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Title: Mencius and Hutcheson on empathy-based benevolence
Authors: Chuang, Christina
Keywords: Humanities::Philosophy
Issue Date: 2022
Source: Chuang, C. (2022). Mencius and Hutcheson on empathy-based benevolence. Philosophy East and West, 72(1), 57-78.
Journal: Philosophy East and West 
Abstract: Mencius and Francis Hutcheson are often interpreted as “moral sentimentalists” since they argue that emotions and affections are the source of moral distinctions. In the standard interpretation of their texts, benevolence is the most fundamental moral virtue and benevolence is rooted in feelings rather than reason. Hutcheson’s philosophy constructs benevolence as the ultimate principle of morality; an action can be called morally good only if it was motivated by benevolence. In Mencius’ view, the heart-mind of the human being has four sprouts that, if properly cultivated, will grow into four virtues. The sentiment of compassion is the sprout that grows into benevolence. Both philosophers therefore share the idea that benevolence (as a virtue) comes from a natural sentiment in human beings, although this sentiment must be properly cultivated in order to grow into full-fledged benevolence.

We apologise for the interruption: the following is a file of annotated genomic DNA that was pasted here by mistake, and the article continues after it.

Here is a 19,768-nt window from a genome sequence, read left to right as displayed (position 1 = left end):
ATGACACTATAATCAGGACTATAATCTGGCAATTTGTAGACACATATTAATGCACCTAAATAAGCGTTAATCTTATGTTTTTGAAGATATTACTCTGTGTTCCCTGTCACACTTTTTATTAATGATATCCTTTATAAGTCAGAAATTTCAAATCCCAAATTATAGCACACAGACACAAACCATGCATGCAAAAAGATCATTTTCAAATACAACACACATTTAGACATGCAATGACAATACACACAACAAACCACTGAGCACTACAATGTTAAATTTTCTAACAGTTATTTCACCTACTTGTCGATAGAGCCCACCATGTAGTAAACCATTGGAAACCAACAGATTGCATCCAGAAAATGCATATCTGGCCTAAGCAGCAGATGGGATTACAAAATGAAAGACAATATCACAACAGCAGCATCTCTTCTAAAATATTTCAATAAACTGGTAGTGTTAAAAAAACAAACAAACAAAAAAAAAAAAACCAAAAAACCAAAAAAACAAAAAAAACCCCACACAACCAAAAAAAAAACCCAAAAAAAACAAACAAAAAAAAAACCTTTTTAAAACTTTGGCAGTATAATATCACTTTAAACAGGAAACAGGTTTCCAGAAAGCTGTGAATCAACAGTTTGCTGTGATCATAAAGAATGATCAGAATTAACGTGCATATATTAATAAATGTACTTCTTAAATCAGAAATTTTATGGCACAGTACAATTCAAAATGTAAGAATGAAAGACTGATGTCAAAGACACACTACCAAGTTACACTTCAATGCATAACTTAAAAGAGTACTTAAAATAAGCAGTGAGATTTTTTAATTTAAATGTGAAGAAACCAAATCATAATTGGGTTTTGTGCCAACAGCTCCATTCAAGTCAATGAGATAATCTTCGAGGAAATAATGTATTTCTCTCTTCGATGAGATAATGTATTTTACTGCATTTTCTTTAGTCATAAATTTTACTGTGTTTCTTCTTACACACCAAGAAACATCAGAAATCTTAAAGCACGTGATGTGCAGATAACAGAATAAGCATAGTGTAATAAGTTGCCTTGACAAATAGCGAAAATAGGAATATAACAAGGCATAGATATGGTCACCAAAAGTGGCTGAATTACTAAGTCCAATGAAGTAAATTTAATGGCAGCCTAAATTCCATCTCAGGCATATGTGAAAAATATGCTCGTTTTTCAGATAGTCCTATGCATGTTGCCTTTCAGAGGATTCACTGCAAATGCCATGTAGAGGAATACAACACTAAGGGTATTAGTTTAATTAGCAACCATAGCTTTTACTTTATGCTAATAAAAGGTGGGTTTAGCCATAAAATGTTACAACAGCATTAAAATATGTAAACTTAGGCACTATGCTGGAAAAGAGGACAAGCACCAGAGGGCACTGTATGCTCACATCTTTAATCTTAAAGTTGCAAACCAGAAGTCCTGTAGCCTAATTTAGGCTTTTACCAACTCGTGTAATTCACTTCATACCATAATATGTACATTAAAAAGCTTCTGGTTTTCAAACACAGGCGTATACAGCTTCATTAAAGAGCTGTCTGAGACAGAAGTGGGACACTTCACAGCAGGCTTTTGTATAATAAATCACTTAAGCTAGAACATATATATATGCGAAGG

ISSN: 0031-8221
DOI: 10.1353/pew.2022.0002
Schools: School of Humanities 
Rights: © 2022 University of Hawai‘i Press. All rights reserved. This paper was published in Philosophy East and West and is made available with permission of University of Hawai‘i Press.
Fulltext Permission: open
Fulltext Availability: With Fulltext
Appears in Collections:SoH Journal Articles

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